This system evaluates a collection of mementos (archived web pages) to determine which are off topic. The collection can be part of an Archive-It collection, a single TimeMap, or stored in a WARC file.
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README.md

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Given a collection of archived web pages, known as mementos, the Off Topic Memento Toolkit (OTMT) allows one to determine which mementos are off-topic. Mementos are produced by crawling live web pages, resulting in collections that often contain different versions of the same web page. In time, due to hacking, loss of ownership of the domain, or even website restructuring, a web page can go off-topic, resulting in the collection containing off-topic mementos. The OTMT helps users detect these off-topic mementos before conducting research on their collections of archived web pages.

This code is based on work by:

AlNoamany, Y., Weigle, M.C. & Nelson, M.L. Detecting off-topic pages within TimeMaps in Web archives. International Journal on Digital Libraries (2016) 17: 203. https://doi.org/10.1007/s00799-016-0183-5

and an early version of it was evaluated in:

Jones, S.M., Weigle, M.C & Nelson, M.L. The Off-Topic Memento Toolkit. Proceedings of the 15th International Conference on Digital Preservation (2018) https://arxiv.org/abs/1806.06870

Quick start

The software is now available on PyPI and requires a minimum of Python 3.6:

pip install otmt

This installs the detect_off_topic command on your system, along with the offtopic Python library. To determine if the content in Archive-It collection is off-topic:

detect_off_topic -i archiveit=7877 -o outputfile.json

This stores the information about each memento and TimeMap of Archive-It collection 7877 in a JSON-formatted file named output.json.

More details

Input types

To accomplish this, OTMT accepts the following inputs:

  • an Archive-It collection ID
  • URIs for one or more Memento TimeMaps (see RFC 7089)
  • one or more files in Web ARChive (WARC) format (see ISO 28500)

These inputs are converted internally into a series of files and folders used for the rest of the evaluation.

To specify an Archive-It collection use the archiveit keyword followed by an = and the collection ID, like so: detect_off_topic -i archiveit=7877 -o outputfile.json

For one or more TimeMaps, specify them with the timemap keyword followed by an = and the URI-T of the TimeMap: detect_off_topic -i timemap=http://archive.example.org/timemap1,http://archive.example.org/timemap2 -o outputfile.json

Likewise, for one or more WARC files: detect_off_topic -i warc=example1.warc.gz,example2.warc.gz -o outputfile.json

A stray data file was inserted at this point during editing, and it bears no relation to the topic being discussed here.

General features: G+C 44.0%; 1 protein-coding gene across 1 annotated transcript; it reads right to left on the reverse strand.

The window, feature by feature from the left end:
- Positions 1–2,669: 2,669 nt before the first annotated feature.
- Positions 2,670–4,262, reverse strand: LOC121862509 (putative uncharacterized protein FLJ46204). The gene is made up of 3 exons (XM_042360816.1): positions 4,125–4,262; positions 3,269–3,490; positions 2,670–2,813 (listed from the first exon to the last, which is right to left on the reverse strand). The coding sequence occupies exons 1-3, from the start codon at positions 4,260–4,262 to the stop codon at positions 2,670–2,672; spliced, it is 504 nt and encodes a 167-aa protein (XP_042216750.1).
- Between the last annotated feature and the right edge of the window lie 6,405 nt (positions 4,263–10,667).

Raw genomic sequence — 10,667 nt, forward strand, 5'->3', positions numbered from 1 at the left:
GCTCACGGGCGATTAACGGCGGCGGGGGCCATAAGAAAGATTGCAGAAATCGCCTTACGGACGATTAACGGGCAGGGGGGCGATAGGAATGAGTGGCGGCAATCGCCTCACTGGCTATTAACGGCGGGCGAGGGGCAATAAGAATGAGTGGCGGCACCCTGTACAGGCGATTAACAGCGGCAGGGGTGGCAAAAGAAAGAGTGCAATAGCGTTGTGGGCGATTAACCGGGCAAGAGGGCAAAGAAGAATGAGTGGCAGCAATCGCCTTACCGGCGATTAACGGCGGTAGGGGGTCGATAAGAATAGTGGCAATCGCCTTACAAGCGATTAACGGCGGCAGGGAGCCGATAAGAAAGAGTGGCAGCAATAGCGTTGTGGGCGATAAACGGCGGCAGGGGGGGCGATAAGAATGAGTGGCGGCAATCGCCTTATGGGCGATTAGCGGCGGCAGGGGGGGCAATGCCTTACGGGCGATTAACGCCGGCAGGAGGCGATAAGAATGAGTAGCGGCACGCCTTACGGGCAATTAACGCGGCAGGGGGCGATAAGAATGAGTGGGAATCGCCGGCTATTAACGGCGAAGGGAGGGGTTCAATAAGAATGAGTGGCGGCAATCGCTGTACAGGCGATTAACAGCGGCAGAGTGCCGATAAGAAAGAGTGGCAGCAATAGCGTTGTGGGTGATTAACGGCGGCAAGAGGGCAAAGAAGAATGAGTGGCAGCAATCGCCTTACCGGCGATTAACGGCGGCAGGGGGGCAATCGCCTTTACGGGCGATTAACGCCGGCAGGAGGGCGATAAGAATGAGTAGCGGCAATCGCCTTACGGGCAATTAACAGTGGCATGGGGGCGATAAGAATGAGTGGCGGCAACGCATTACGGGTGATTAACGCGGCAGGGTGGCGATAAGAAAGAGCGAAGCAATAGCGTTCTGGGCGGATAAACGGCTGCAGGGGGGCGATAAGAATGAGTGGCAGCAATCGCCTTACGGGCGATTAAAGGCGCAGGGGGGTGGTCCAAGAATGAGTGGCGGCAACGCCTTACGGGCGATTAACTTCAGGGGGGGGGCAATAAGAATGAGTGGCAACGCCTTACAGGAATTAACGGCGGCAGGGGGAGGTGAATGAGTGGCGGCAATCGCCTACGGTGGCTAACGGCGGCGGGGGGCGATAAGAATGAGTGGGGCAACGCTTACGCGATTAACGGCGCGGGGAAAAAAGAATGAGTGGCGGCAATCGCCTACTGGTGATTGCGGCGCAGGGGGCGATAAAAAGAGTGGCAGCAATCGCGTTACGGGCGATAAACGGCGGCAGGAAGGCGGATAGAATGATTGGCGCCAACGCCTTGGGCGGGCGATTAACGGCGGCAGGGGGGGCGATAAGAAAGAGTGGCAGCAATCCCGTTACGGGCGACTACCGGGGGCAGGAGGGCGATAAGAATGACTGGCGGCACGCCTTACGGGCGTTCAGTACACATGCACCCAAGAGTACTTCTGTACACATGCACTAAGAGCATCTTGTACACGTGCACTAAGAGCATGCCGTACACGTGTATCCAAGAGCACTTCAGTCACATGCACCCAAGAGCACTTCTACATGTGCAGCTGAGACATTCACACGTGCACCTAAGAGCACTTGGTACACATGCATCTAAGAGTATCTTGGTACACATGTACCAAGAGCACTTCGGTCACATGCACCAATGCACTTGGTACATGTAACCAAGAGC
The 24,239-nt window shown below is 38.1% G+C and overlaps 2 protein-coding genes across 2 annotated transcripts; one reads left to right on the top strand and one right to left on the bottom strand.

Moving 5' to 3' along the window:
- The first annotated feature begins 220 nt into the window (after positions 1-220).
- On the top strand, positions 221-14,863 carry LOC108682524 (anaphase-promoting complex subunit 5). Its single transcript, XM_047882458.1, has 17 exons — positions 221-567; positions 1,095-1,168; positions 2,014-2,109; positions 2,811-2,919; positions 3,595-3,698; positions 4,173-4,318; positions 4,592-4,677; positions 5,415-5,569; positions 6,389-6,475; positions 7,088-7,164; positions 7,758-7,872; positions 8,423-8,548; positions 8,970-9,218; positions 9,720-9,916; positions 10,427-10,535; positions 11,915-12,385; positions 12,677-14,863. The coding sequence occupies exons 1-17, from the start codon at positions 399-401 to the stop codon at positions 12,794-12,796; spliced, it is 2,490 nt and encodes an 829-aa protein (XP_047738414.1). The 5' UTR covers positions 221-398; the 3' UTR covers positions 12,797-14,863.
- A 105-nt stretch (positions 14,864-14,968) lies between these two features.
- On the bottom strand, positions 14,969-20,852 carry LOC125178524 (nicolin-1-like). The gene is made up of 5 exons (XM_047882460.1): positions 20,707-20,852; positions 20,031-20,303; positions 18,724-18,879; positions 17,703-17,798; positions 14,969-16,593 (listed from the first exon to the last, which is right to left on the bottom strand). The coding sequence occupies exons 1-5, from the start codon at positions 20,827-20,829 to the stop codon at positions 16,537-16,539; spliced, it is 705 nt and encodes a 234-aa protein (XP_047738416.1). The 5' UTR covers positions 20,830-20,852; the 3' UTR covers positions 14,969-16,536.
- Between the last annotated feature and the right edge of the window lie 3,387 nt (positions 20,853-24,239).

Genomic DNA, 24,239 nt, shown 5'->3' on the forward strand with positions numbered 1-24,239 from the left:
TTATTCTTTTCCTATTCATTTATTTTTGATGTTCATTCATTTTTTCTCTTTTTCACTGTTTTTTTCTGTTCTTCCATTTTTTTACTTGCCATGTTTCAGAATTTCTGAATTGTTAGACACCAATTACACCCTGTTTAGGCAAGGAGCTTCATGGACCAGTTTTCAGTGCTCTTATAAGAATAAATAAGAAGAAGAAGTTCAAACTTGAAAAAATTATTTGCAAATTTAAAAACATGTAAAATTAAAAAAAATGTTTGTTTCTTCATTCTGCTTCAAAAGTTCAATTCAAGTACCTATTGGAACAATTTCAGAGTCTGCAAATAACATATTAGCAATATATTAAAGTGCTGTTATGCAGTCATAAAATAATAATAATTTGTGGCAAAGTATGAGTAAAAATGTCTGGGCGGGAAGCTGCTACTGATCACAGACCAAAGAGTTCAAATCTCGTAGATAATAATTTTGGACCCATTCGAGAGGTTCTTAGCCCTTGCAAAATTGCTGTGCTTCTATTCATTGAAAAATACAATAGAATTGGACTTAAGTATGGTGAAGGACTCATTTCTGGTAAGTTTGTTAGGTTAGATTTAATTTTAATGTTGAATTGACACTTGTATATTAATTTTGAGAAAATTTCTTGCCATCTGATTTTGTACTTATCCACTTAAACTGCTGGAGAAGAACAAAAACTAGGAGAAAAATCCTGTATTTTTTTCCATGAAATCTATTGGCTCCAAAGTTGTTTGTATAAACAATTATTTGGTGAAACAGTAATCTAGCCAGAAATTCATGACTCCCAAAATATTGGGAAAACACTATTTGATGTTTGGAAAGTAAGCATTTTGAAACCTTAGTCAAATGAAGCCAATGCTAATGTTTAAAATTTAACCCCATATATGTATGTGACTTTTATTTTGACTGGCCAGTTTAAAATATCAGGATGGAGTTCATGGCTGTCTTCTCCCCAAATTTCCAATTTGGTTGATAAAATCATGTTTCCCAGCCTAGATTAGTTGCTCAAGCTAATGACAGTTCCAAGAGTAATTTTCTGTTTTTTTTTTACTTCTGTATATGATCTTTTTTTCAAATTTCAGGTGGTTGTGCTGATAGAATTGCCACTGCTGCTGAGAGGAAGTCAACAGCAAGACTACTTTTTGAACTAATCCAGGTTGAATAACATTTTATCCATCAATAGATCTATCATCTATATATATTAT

Notes For WARCs:

When analyzing WARCs, OTMT:

  1. generates a TimeMap for each seed it encounters
  2. generates an entry in this TimeMap for the seed with an internal URI-M and a memento-datetime derived from record's WARC-Date header
  3. once done with all WARCs, presents the TimeMaps as if they had been downloaded to the measure part of the architecture
  4. The measure part of the architecture (currently) takes the first memento and compares it to each other memento in the TimeMap

In summary, OTMT pulls in all of the data from all WARCs and analyzes it together. For TimeMap Measures, it uses the first memento in the TimeMap as the basis for comparison with other mementos in the TimeMap.

There is no URI canonicalization like the Internet Archive does with URIs like edition.cnn.com and www.cnn.com. OTMT does not compare example.org and example2.org because they would have separate URI-Rs and hence separate TimeMaps.

Notes For TimeMaps:

In this case, OTMT does not aggregate data from all TimeMaps, instead treating them separately. If two TimeMaps serve the same URI-R, then OTMT does not reconcile them into one. Such functionality would indeed be useful. If added, one could compare TimeMaps for the same URI-R across multiple collections or even multiple archives. If this functionality is desired, please request it as a feature.

TimeMap Measures

With TimeMap measures, each memento in a TimeMap is compared to the first memento of that TimeMap. The comparison is performed using one or more of the following measures:

  • Cosine Similarity (keyword: cosine) - this is the default, combined with wordcount
  • Word Count (keyword: wordcount) - this is the default, combined with cosine
  • Byte Count (keyword: bytecount)
  • Simhash on the raw memento content (keyword: raw_simhash)
  • Simhash on the term frequencies of the raw memento content (keyword: tf_simhash)
  • Jaccard Distance (keyword: jaccard)
  • Sørensen-Dice Distance (keyword: sorensen)
  • Latent Semantic Indexing with Gensim (keyword: gensim_lsi)

TimeMap measures are specified by the -tm argument followed by the keyword of the desired measure. Optionally, one can specify a threshold value followed by a =, like so:

detect_off_topic -i archiveit=7877 -o outputfile.json -tm jaccard=0.80

Multiple measures can be specified, separated by commas:

detect_off_topic -i archiveit=7877 -o outputfile.json -tm jaccard=0.80,bytecount=-0.50

If a threshold value is not specified the hard-coded default values are used.

Output file formats

The output JSON file has the following format:

{
  "URI of a TimeMap": {
    "URI of a Memento": {
      "timemap measures": {
        "[name of measure]": {
          "comparison score": [score],
          "topic status": ["on-topic"|"off-topic"]
          }
        }
      }
    }
    ...

CSV output is also supported via the -ot option: detect_off_topic -i archiveit=7877 -o outputfile.csv -ot csv

Installing for development

To run the tests associated with the OTMT, execute: python ./setup.py test

To install to run locally, run (within the base of the source directory): pip install .